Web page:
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Submitted: 02-16-2010 by Jon Tobiassen

Take home message… I would recommend the Jackson Journey 13 and 14 over the Tsunami line for two primary reasons:
In my experience, the Tsunami line does not enable advanced skill development to the same degree that the Journey line does. The Journey cockpit outfitting is simpler and more robust than that of the Tsunami.

I am a big guy… 6'3", 240lbs, 34" inseam and size 13 shoes. I have the Journey 14 prototype and find it to be an excellent roughwater playboat that responds extremely well to edging and advanced paddle technique. The boat spins very quickly when leaned and is a joy to paddle. The Tsunami 145 stalls badly, for me, when edging and I find it hinders advanced skill development. Jackson's Journey 14 is fairly quick for its beam but won't win any races… but that is not what touring boats are built for.

The Journey 14 is surprisingly stable. No seriously… I was actually surprised. I have paddled hundreds of different boats (not an exaggeration). The degree to which this boat supports you as you lean it hard over actually caught me off guard. I can easily stand up and paddle the boat around. At a recent pool session, one of my buddies was standing on the back deck of the Journey and kept trying to jump and land standing on the front deck. He couldn't quite stick the landing, though he came close several times. He thinking he had a shot at doing this trick speaks volumes about the confidence the Journey inspires.

The Journey14 prototype that I have does not have the final deck rigging but the placement of its fittings offers great flexibility for customization. I do lots of rough water paddling / fishing from my kayaks and have modified my decklines significantly. I am very happy with the utility and number of options this arrangement offers. The prototype is only a couple months old but it has seen significant rescue practice and none of the fittings have failed yet.

The Smart Track rudder system is the best I've seen. There are no sharp edges to scratch yourself on during rescues and the system provides for rock solid footpegs with gas pedal style steering. That said, at my weight (I can't speak for someone who only weighs 140lbs) the boat requires no rudder. Even in extreme conditions, the Journey handles very neutrally. I see rudders as a potential liability, and extra weight. I have removed the rudder system from the prototype and when I get my first production boat it will not have a rudder.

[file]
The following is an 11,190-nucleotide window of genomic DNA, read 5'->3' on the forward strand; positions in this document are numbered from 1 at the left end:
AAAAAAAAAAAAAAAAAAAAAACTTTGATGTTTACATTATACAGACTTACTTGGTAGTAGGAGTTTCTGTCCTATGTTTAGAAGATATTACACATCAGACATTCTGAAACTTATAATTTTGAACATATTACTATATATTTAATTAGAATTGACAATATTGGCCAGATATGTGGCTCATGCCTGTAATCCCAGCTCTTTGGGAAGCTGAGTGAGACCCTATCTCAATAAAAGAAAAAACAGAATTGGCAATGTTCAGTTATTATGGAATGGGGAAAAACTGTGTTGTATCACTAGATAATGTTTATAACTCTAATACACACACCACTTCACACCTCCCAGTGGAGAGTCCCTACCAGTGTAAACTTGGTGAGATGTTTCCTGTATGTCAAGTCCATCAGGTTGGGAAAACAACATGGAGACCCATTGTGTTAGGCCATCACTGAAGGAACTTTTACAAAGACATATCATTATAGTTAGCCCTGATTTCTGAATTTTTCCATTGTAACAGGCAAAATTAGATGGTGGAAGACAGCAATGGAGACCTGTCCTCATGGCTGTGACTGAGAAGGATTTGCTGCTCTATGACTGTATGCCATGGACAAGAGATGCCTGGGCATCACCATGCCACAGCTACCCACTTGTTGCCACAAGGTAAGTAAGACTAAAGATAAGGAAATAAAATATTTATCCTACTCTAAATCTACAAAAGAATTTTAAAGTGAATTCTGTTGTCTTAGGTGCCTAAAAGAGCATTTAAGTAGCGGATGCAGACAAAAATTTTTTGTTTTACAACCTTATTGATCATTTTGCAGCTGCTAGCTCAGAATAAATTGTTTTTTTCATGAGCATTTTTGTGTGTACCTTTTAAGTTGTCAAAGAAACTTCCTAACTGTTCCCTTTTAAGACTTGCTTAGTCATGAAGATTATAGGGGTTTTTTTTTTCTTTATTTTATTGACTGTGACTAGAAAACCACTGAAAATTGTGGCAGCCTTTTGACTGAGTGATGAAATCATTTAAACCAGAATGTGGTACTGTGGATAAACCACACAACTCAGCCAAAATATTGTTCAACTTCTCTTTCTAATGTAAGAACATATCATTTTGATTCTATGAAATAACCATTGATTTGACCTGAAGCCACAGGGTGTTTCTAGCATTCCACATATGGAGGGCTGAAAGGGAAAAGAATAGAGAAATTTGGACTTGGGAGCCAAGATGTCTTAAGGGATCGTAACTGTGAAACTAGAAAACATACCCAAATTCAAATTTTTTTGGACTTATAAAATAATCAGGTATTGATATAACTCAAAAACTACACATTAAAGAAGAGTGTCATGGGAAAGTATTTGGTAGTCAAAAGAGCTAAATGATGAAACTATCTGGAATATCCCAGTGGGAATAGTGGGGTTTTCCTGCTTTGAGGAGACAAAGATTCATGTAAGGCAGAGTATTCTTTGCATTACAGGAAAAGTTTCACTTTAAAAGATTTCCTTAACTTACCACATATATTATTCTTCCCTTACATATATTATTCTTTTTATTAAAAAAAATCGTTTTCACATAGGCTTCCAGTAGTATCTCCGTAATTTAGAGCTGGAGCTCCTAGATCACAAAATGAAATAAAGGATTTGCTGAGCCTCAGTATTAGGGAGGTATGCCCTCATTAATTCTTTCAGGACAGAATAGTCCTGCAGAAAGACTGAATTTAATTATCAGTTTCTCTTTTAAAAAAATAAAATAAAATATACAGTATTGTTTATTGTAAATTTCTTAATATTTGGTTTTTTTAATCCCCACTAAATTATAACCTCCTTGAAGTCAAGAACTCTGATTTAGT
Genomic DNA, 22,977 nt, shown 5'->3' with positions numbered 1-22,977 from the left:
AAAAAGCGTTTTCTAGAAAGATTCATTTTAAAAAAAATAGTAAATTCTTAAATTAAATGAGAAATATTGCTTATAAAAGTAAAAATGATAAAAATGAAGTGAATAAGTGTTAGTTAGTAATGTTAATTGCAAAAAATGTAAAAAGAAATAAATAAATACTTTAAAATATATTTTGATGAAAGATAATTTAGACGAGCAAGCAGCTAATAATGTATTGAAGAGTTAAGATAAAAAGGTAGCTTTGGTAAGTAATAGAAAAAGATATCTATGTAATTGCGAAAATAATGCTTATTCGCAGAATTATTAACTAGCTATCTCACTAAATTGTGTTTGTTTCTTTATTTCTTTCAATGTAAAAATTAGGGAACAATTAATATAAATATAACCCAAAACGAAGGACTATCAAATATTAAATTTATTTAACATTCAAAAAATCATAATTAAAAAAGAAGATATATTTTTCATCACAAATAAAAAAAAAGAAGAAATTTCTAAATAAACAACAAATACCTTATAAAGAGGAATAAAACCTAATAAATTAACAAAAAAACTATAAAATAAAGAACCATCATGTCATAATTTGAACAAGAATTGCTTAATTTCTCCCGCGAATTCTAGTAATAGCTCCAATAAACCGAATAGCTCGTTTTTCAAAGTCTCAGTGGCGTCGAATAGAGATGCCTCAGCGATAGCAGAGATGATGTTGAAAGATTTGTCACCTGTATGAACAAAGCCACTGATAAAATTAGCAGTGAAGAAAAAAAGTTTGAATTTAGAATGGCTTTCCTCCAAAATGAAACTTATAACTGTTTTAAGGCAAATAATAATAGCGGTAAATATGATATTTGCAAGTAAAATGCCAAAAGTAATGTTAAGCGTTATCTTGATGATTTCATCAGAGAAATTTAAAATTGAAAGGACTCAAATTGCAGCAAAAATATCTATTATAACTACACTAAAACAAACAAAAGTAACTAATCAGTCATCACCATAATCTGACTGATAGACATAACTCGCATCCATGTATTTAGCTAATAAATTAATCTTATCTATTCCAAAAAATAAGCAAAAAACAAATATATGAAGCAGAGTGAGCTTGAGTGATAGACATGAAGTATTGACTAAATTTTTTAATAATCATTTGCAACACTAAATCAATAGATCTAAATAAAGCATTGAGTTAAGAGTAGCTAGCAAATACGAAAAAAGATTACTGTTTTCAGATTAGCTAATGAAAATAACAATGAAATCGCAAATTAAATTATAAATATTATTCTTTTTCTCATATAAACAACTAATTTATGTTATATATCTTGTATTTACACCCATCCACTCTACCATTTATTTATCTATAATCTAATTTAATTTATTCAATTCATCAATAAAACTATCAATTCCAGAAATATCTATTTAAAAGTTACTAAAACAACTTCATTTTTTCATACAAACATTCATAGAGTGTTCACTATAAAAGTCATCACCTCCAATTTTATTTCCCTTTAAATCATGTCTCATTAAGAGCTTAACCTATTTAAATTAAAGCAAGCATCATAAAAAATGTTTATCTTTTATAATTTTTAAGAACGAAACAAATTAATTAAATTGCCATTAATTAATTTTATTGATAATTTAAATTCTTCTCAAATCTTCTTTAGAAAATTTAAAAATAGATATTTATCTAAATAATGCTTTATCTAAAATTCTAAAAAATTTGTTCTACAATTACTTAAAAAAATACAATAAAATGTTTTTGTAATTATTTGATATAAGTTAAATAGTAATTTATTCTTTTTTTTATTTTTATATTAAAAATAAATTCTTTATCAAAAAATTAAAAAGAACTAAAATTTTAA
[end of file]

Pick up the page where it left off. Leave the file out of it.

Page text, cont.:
I frequently paddle roughwater here in New England and elsewhere, I tend to like rugged, high volume, responsive boats. I have had several NDK, Valley and Nigel Foster boats over the years. They were all faster… but none of them were tougher, more comfortable or more fun to paddle. I have only owned one boat that was as much fun to paddle in ocean rough water as the Journey 14. That boat was a P&H Orca 14 (now made by Venture Kayak). It is still a great boat… but its deck rigging leaves a lot to be desires and it is a light touring boat with only one bulkhead, which makes rescues more challenging. Due to its superior utility and safety, the Journey 14 has displaced the Orca 14 as my roughwater boat of choice.

I'm not a salesman for Jackson Kayak. I am just a paddler looking for the most fun, safe and functional boat to play in that I can find. When I saw the early renditions of the Journey go up on Jackson's website I reached out to the company to see what they had to offer. I'm impressed with what I've found.

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